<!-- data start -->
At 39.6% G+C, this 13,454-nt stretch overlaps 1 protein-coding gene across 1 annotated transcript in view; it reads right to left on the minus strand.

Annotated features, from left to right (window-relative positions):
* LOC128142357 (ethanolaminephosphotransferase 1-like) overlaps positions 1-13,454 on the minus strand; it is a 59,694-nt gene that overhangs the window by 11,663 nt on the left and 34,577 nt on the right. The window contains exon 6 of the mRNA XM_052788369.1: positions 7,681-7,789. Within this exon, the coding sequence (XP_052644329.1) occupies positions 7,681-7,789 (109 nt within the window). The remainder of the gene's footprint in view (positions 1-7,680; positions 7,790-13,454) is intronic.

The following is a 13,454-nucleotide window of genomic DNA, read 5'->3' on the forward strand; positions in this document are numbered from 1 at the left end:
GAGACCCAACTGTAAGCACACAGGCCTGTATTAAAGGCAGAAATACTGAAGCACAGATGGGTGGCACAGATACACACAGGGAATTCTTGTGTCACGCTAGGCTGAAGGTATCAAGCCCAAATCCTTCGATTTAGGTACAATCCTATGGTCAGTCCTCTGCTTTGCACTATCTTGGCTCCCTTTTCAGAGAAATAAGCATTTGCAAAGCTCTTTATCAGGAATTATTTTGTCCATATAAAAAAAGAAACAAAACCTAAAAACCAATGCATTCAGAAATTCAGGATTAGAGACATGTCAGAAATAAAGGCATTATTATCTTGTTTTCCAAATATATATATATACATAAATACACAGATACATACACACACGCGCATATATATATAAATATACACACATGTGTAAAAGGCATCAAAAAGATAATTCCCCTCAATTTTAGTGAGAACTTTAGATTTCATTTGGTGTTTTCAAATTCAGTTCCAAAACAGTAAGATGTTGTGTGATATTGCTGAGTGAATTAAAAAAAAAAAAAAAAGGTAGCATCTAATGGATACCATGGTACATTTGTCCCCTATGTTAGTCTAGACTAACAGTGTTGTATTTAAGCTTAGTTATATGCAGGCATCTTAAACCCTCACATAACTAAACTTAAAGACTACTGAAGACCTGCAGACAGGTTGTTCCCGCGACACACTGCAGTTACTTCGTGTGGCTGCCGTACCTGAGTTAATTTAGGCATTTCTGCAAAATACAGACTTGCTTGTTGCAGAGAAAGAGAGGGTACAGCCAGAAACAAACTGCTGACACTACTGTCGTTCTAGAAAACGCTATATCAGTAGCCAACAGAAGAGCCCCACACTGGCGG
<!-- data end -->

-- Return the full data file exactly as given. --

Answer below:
At 39.6% G+C, this 13,454-nt stretch overlaps 1 protein-coding gene across 1 annotated transcript in view; it reads right to left on the minus strand.

Annotated features, from left to right (window-relative positions):
* LOC128142357 (ethanolaminephosphotransferase 1-like) overlaps positions 1-13,454 on the minus strand; it is a 59,694-nt gene that overhangs the window by 11,663 nt on the left and 34,577 nt on the right. The window contains exon 6 of the mRNA XM_052788369.1: positions 7,681-7,789. Within this exon, the coding sequence (XP_052644329.1) occupies positions 7,681-7,789 (109 nt within the window). The remainder of the gene's footprint in view (positions 1-7,680; positions 7,790-13,454) is intronic.

The following is a 13,454-nucleotide window of genomic DNA, read 5'->3' on the forward strand; positions in this document are numbered from 1 at the left end:
GAGACCCAACTGTAAGCACACAGGCCTGTATTAAAGGCAGAAATACTGAAGCACAGATGGGTGGCACAGATACACACAGGGAATTCTTGTGTCACGCTAGGCTGAAGGTATCAAGCCCAAATCCTTCGATTTAGGTACAATCCTATGGTCAGTCCTCTGCTTTGCACTATCTTGGCTCCCTTTTCAGAGAAATAAGCATTTGCAAAGCTCTTTATCAGGAATTATTTTGTCCATATAAAAAAAGAAACAAAACCTAAAAACCAATGCATTCAGAAATTCAGGATTAGAGACATGTCAGAAATAAAGGCATTATTATCTTGTTTTCCAAATATATATATATACATAAATACACAGATACATACACACACGCGCATATATATATAAATATACACACATGTGTAAAAGGCATCAAAAAGATAATTCCCCTCAATTTTAGTGAGAACTTTAGATTTCATTTGGTGTTTTCAAATTCAGTTCCAAAACAGTAAGATGTTGTGTGATATTGCTGAGTGAATTAAAAAAAAAAAAAAAAGGTAGCATCTAATGGATACCATGGTACATTTGTCCCCTATGTTAGTCTAGACTAACAGTGTTGTATTTAAGCTTAGTTATATGCAGGCATCTTAAACCCTCACATAACTAAACTTAAAGACTACTGAAGACCTGCAGACAGGTTGTTCCCGCGACACACTGCAGTTACTTCGTGTGGCTGCCGTACCTGAGTTAATTTAGGCATTTCTGCAAAATACAGACTTGCTTGTTGCAGAGAAAGAGAGGGTACAGCCAGAAACAAACTGCTGACACTACTGTCGTTCTAGAAAACGCTATATCAGTAGCCAACAGAAGAGCCCCACACTGGCGG